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Android Design - Navigation with Back and Up
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<h2>Navigation with Back and Up</h2>
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<p>Consistent navigation is an essential component of the overall user experience. Few things frustrate
users more than basic navigation that behaves in inconsistent and unexpected ways. Android 3.0
introduced significant changes to the global navigation behavior. Thoughtfully following the
guidelines for Back and Up will make your app's navigation predictable and reliable for your users.</p>
<p>Android 2.3 and earlier relied upon the system <em>Back</em> button for supporting navigation within an
app. With the introduction of action bars in Android 3.0, a second navigation mechanism appeared:
the <em>Up</em> button, consisting of the app icon and a left-point caret.</p>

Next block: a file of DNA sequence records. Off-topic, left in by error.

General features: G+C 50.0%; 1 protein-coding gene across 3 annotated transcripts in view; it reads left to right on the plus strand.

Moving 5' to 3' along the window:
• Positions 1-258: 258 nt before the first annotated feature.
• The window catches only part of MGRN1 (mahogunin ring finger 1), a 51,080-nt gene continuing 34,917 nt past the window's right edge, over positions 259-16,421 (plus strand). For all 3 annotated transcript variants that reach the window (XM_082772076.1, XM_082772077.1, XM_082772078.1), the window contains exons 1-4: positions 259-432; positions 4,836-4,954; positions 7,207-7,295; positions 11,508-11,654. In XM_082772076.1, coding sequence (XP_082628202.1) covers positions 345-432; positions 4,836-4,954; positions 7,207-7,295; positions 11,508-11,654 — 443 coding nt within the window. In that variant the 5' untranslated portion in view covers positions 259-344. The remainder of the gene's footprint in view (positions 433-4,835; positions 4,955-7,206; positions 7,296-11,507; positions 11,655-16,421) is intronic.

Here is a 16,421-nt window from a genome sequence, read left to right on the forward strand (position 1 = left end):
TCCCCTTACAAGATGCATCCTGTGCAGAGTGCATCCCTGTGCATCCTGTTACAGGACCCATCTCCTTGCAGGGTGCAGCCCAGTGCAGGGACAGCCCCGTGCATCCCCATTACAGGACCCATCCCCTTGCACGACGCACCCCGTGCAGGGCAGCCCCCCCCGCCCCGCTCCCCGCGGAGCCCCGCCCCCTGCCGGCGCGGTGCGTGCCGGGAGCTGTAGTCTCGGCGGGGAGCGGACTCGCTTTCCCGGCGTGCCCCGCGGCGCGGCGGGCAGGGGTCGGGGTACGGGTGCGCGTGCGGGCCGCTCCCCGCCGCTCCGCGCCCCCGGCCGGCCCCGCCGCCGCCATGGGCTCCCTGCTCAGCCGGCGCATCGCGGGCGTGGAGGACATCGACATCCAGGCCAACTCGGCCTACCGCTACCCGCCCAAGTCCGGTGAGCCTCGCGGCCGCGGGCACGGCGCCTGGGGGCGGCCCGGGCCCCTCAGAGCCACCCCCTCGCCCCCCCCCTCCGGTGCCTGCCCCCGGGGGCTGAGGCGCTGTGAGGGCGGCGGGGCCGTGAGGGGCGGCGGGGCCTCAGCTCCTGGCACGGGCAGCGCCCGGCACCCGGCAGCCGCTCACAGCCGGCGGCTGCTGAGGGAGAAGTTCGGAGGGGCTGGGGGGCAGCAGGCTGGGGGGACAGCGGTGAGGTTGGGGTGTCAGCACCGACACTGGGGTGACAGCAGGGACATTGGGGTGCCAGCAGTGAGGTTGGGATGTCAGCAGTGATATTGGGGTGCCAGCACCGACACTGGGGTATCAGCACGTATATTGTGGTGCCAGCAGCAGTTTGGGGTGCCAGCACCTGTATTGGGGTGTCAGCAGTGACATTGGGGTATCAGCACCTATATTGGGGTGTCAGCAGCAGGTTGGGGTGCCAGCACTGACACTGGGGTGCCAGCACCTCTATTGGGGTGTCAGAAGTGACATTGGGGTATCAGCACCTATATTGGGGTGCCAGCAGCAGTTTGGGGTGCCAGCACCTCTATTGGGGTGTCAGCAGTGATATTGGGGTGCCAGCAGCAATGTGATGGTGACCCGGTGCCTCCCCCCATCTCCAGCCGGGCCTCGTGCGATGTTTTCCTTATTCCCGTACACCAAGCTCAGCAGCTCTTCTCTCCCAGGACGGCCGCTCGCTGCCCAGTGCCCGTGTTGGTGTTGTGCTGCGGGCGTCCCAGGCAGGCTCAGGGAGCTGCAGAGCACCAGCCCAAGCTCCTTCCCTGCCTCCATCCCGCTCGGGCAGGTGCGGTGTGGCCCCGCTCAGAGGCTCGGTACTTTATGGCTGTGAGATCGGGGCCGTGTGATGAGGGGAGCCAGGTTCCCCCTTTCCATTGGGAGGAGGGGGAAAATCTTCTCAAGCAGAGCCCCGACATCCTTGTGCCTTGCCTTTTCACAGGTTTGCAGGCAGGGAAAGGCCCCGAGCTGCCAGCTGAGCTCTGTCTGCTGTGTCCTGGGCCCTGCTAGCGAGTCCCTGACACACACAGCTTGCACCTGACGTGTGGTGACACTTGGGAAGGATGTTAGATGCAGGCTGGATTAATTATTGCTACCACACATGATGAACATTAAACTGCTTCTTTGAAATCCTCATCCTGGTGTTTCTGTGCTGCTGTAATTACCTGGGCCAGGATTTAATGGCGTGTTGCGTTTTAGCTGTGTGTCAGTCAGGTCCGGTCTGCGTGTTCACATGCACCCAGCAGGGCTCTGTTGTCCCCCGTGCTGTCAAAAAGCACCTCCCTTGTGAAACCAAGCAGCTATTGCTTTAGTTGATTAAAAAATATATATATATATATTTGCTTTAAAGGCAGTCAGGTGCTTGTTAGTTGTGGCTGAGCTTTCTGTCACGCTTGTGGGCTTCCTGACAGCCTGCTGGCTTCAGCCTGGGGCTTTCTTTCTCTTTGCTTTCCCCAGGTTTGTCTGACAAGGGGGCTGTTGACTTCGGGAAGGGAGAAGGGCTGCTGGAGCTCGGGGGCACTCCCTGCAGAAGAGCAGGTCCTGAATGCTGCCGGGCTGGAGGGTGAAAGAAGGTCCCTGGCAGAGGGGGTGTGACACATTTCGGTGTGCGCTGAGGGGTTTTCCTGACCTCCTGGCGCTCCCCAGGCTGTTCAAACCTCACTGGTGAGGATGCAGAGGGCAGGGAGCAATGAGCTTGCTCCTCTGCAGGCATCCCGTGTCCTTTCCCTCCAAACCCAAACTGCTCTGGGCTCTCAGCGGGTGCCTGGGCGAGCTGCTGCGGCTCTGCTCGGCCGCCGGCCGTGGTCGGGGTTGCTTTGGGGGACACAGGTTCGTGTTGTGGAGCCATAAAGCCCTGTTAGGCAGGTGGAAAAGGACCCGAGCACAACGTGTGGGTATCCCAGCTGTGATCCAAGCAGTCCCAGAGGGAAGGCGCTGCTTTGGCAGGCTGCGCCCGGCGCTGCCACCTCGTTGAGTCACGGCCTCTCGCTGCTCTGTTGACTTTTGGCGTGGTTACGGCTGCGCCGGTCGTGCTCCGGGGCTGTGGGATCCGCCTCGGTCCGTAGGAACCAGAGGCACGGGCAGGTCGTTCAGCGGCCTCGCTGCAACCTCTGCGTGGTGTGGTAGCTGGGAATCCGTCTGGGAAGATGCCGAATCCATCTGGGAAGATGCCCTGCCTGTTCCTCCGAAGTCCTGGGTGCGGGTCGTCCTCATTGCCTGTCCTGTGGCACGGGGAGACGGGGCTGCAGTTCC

<img src="../static/content/navigation_with_back_and_up.png">
<h2>Up vs. Back</h2>
<p>The Up button is used to navigate within an application based on the hierarchical relationships
between screens. For instance, if screen A displays a list of items, and selecting an item leads to
screen B (which presents that item in more detail), then screen B should offer an Up button that
returns to screen A.</p>
<p>If a screen is the topmost one in an app (i.e. the home of the app), it should not present an Up
<p>The system Back key is used to navigate based on the history of screens the user has recently seen,
in reverse chronological order&mdash;in effect, the temporal relationships between screens.</p>
<p>When the previously viewed screen is also the hierarchical parent of the current screen, pressing